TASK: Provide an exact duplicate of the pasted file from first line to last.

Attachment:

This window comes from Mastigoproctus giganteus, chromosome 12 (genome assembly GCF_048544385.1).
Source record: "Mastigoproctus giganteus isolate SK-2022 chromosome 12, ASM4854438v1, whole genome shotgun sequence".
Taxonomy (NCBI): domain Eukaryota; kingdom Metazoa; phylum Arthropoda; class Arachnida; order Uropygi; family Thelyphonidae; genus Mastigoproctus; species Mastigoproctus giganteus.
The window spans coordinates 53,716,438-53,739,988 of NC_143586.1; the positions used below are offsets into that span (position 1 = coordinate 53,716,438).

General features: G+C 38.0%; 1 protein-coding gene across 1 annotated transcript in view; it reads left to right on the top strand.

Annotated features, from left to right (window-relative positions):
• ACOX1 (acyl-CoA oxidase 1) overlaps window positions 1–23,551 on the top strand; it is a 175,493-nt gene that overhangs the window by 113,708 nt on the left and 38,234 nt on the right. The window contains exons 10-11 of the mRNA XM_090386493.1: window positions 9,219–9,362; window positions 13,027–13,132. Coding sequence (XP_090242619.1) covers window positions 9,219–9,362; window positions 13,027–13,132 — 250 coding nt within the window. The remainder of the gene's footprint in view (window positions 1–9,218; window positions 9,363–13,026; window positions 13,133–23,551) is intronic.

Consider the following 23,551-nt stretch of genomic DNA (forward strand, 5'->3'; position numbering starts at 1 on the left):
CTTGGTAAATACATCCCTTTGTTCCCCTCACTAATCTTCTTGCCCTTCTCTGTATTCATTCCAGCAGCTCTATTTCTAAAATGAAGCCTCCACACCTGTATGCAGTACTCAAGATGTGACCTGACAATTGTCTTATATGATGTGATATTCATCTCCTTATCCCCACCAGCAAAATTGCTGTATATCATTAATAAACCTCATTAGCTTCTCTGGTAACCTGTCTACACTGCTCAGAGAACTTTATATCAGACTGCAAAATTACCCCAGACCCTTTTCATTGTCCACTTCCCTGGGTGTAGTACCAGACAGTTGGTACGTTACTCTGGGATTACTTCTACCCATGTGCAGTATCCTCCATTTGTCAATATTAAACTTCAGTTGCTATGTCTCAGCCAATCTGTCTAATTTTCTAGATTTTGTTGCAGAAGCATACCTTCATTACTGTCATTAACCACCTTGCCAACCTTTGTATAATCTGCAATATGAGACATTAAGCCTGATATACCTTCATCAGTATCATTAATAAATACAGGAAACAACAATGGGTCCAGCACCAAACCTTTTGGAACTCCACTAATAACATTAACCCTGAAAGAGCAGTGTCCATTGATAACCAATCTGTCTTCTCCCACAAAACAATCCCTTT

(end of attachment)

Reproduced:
This window comes from Mastigoproctus giganteus, chromosome 12 (genome assembly GCF_048544385.1).
Source record: "Mastigoproctus giganteus isolate SK-2022 chromosome 12, ASM4854438v1, whole genome shotgun sequence".
Taxonomy (NCBI): domain Eukaryota; kingdom Metazoa; phylum Arthropoda; class Arachnida; order Uropygi; family Thelyphonidae; genus Mastigoproctus; species Mastigoproctus giganteus.
The window spans coordinates 53,716,438-53,739,988 of NC_143586.1; the positions used below are offsets into that span (position 1 = coordinate 53,716,438).

General features: G+C 38.0%; 1 protein-coding gene across 1 annotated transcript in view; it reads left to right on the top strand.

Annotated features, from left to right (window-relative positions):
• ACOX1 (acyl-CoA oxidase 1) overlaps window positions 1–23,551 on the top strand; it is a 175,493-nt gene that overhangs the window by 113,708 nt on the left and 38,234 nt on the right. The window contains exons 10-11 of the mRNA XM_090386493.1: window positions 9,219–9,362; window positions 13,027–13,132. Coding sequence (XP_090242619.1) covers window positions 9,219–9,362; window positions 13,027–13,132 — 250 coding nt within the window. The remainder of the gene's footprint in view (window positions 1–9,218; window positions 9,363–13,026; window positions 13,133–23,551) is intronic.

Consider the following 23,551-nt stretch of genomic DNA (forward strand, 5'->3'; position numbering starts at 1 on the left):
CTTGGTAAATACATCCCTTTGTTCCCCTCACTAATCTTCTTGCCCTTCTCTGTATTCATTCCAGCAGCTCTATTTCTAAAATGAAGCCTCCACACCTGTATGCAGTACTCAAGATGTGACCTGACAATTGTCTTATATGATGTGATATTCATCTCCTTATCCCCACCAGCAAAATTGCTGTATATCATTAATAAACCTCATTAGCTTCTCTGGTAACCTGTCTACACTGCTCAGAGAACTTTATATCAGACTGCAAAATTACCCCAGACCCTTTTCATTGTCCACTTCCCTGGGTGTAGTACCAGACAGTTGGTACGTTACTCTGGGATTACTTCTACCCATGTGCAGTATCCTCCATTTGTCAATATTAAACTTCAGTTGCTATGTCTCAGCCAATCTGTCTAATTTTCTAGATTTTGTTGCAGAAGCATACCTTCATTACTGTCATTAACCACCTTGCCAACCTTTGTATAATCTGCAATATGAGACATTAAGCCTGATATACCTTCATCAGTATCATTAATAAATACAGGAAACAACAATGGGTCCAGCACCAAACCTTTTGGAACTCCACTAATAACATTAACCCTGAAAGAGCAGTGTCCATTGATAACCAATCTGTCTTCTCCCACAAAACAATCCCTTT